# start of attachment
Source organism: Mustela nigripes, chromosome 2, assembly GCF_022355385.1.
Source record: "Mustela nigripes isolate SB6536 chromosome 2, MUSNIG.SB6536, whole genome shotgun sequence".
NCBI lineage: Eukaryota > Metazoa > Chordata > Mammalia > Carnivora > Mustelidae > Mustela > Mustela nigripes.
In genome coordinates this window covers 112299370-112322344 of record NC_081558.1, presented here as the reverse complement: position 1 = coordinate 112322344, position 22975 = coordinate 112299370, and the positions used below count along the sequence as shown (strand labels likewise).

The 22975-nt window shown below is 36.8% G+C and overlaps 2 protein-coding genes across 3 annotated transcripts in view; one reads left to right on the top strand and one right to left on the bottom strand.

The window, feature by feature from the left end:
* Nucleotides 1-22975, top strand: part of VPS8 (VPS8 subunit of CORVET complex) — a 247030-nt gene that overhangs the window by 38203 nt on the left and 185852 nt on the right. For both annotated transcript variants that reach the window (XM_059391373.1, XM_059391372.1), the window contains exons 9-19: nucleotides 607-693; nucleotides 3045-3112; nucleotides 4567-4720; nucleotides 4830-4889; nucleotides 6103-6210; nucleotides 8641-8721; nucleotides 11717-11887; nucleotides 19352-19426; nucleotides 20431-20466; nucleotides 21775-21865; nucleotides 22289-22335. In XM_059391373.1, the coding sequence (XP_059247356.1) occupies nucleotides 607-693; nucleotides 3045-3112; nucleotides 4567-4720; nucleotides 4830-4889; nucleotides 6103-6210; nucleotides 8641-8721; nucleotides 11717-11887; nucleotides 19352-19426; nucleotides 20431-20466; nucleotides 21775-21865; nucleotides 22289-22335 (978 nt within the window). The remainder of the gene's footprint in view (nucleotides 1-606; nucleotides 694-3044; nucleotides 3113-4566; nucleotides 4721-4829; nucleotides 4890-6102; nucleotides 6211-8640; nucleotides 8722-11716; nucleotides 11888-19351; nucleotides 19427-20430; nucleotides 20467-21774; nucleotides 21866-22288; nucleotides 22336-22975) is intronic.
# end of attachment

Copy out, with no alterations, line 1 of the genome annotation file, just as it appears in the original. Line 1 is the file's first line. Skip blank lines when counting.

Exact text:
Source organism: Mustela nigripes, chromosome 2, assembly GCF_022355385.1.